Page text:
20 March, cycle 2A – lockdown, day 3

I get my last dose of chemo today for this round. Which means I’ll once again be hooked up to the IV pump, but hopefully not for long. I think I’ve gotten a bit spoiled! Drifting about without trailing IV tubes is rather nice and I can dive into the shower whenever I please, as long as I have a fresh supply of clean towels.

One of my nurses yesterday took pity on me and brought me a couple bags of decent English Breakfast tea, my drink of choice for the mornings. The organic stuff from HEB that I had brought with me to the hospital was truly awful – it tasted like weak warm hay with no satisfying tannic after-bite. Rory bought me a brand-new box of P&G Tips, a really good everyday British tea, but he forgot to bring it with him the last time he came to visit. Oh, well… it’ll be waiting for me when I get home!

It’s a little after 12 noon and I’m once again hooked up to my tether. The chemo will run for only 15 minutes but I may be back on fluids for a few days. I was also given steroids this morning with the rest of my meds. *Sigh* All these damn meds…

My nurse, Lauren, this little bitty will-o’-the-wisp with huge blue eyes and blond hair for miles, asked me tentatively how I was doing with all the coronavirus hysteria going on. The poor thing must have needed to vent a little because she looked genuinely freaked out. Her mom has lupus and her husband works in this hospital as well, in orthopedics, so for her the threat is compounded. I told her that there will most likely be some very hard times ahead for all of us, that this viral threat is something that our species hasn’t had to deal with in living memory, but that it won’t last forever. We have sequenced the virus’ genetic code, something that wasn’t even a pipe dream during the 1918 Spanish flu pandemic, and our scientists know soooo much more now about how epidemics spread, that if we keep our collective heads, put some trust in our best scientific minds, stop with the ridiculous conspiracy theories, open our hearts to our fellow humans and just dig in, we can do this. This is an order of magnitude higher than the WWII war effort but we as a species are capable of achieving amazing things, providing we aren’t trying to kill each other. We’ve dealt with other lethal diseases: polio, small pox, the Black Plague, SARS, the H1N1 virus, and we’ve somehow found a way to defeat these, or at least beat them back somewhat. I think this is something that Lauren needed to hear. She just wanted someone to say that it was going to be okay, and it will be, eventually. Not really sure how we’re going to get there from here but we’ll find a way.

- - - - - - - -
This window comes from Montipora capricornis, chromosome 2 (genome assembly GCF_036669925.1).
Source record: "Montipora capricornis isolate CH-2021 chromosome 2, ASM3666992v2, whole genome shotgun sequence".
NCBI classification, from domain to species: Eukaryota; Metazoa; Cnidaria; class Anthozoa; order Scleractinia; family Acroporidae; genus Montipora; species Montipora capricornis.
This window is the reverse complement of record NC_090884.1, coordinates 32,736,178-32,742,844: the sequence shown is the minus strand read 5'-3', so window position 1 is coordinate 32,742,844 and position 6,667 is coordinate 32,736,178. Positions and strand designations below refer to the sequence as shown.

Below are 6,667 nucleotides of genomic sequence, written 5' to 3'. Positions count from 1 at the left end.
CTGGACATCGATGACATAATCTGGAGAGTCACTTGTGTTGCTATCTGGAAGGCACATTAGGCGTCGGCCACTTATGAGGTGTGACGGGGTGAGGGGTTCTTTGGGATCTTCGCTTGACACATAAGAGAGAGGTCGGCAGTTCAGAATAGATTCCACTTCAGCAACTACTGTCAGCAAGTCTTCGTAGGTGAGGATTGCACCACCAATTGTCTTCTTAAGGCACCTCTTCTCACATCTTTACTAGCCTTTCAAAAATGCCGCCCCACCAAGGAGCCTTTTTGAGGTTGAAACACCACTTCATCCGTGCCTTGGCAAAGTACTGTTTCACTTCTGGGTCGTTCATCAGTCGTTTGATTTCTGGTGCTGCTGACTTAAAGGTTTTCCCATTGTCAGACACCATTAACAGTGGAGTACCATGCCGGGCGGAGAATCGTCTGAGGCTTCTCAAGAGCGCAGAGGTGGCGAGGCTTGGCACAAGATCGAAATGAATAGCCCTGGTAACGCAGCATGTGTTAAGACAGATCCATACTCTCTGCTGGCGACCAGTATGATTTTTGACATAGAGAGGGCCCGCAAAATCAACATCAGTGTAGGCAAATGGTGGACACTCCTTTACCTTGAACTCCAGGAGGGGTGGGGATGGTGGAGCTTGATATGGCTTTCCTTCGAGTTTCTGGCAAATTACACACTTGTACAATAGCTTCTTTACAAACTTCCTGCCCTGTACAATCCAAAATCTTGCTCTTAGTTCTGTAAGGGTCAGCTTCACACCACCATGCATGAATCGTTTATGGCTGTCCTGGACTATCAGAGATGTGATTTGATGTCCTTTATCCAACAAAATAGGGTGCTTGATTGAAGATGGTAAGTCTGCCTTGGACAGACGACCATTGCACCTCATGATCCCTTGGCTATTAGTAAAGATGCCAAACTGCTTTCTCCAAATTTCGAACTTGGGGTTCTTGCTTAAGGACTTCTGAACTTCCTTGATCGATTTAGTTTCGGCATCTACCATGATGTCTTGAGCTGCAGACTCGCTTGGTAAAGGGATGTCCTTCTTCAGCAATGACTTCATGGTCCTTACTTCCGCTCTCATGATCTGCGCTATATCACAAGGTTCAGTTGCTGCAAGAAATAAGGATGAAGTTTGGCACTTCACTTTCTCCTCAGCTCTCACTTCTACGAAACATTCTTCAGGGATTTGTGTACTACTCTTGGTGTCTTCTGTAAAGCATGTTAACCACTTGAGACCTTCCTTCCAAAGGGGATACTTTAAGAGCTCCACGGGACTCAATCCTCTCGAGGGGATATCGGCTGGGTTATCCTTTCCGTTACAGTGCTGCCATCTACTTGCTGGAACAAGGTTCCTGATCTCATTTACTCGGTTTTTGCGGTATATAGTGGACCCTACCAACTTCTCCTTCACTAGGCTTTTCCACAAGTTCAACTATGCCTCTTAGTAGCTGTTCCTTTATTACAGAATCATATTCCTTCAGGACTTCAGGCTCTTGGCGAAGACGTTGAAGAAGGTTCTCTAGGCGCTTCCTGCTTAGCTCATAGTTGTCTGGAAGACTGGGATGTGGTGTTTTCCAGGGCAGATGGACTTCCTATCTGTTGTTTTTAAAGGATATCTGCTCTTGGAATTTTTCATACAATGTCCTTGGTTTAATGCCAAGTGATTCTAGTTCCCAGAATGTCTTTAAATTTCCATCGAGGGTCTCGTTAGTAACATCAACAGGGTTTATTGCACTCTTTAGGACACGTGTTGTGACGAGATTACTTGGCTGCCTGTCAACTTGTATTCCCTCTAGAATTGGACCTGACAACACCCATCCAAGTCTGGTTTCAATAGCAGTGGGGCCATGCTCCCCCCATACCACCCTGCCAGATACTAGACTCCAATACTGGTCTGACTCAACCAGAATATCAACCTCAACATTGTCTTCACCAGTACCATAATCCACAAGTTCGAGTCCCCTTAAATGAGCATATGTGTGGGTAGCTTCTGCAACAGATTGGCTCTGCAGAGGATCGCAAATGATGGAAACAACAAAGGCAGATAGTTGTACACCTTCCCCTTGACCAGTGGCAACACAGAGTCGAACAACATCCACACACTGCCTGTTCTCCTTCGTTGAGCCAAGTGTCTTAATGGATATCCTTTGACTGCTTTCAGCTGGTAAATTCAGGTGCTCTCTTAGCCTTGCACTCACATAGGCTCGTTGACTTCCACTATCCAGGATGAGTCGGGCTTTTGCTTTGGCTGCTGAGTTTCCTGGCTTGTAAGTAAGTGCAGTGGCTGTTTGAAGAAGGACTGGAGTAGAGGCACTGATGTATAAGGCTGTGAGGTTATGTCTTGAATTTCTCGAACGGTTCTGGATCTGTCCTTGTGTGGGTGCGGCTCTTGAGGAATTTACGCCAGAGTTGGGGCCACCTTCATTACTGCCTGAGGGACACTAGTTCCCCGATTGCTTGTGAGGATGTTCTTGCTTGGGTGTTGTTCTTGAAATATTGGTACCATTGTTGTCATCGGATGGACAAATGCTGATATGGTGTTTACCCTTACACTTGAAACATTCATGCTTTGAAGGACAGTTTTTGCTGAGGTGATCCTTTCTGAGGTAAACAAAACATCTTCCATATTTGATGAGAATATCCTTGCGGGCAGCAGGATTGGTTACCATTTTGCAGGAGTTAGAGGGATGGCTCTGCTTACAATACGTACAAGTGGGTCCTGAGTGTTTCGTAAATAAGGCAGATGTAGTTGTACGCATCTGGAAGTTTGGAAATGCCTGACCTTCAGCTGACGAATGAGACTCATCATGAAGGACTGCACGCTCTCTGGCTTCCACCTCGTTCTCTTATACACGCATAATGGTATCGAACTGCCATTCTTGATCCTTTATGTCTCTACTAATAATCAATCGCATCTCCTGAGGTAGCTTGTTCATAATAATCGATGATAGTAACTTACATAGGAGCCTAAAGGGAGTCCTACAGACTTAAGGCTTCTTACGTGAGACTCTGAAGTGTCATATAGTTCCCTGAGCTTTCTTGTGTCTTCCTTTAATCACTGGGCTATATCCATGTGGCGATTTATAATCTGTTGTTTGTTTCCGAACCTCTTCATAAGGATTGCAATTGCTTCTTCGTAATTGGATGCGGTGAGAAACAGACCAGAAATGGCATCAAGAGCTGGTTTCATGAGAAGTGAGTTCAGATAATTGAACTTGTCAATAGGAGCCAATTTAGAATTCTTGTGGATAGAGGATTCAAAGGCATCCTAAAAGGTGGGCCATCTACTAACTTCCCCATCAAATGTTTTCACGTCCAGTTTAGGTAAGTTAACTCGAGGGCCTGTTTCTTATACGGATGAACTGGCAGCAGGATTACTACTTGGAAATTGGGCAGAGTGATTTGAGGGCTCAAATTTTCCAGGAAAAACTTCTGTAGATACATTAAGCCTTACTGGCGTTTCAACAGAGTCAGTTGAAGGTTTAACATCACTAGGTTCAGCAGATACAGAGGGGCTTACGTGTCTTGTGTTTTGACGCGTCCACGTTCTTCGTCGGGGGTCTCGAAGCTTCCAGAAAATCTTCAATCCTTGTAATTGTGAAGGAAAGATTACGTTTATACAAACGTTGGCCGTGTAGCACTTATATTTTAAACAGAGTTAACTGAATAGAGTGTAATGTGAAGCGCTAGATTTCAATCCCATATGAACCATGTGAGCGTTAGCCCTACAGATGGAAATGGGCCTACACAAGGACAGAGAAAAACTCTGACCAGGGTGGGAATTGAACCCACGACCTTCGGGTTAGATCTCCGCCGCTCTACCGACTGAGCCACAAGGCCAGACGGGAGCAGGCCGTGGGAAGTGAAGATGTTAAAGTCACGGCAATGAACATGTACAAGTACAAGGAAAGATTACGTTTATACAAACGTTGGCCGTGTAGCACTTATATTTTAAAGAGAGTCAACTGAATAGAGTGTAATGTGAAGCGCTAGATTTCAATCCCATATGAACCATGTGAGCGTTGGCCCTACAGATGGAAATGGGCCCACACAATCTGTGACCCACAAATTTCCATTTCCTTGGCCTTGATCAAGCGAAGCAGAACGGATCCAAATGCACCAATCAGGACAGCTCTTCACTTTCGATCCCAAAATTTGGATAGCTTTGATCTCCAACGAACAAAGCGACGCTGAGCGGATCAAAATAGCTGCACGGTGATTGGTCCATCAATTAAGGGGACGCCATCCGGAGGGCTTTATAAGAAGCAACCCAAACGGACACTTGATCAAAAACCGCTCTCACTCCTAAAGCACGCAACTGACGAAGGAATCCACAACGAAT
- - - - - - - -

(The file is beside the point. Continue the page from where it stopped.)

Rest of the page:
At the risk of sounding a bit (alright, more than a bit) airy-faerie, I think I must be emitting some sort of calm healing vibe, because I’ve had more than one young nurse draw comfort from what I’ve been able to tell them. Back when I was working at IGT in Reno, I would regularly have some of the junior designers drift into my cube just to hang out and chill. The same thing happened when I had my own office at 7th Level in Glendale. I was even once told that I put out a brilliant healing light. Okaaaay… I don’t know about that last one, but I do know that I seem to be able to comfort those who need it. I think I’m okay with that.😊❤️

So, yay, I’m once again off my tether. Didn’t have to have IV fluids after all but I will have to be VERY mindful of my water intake for the next two or three days. My chemo drug paperwork says that a person should consume AT LEAST 2-3 quarts of water per day both during and just after the chemo treatment so I’m going to be firmly attached to my Brita pitcher. Bluuuurrrgh… I hate forced drinking, but I understand the necessity.

My numbers are beginning to drop! Not dramatically, but there is a noticeable daily change. We’ll see how long this takes. I have hopes of going home in another week but that may be a bit optimistic. And still we wait… *Sigh*

Published by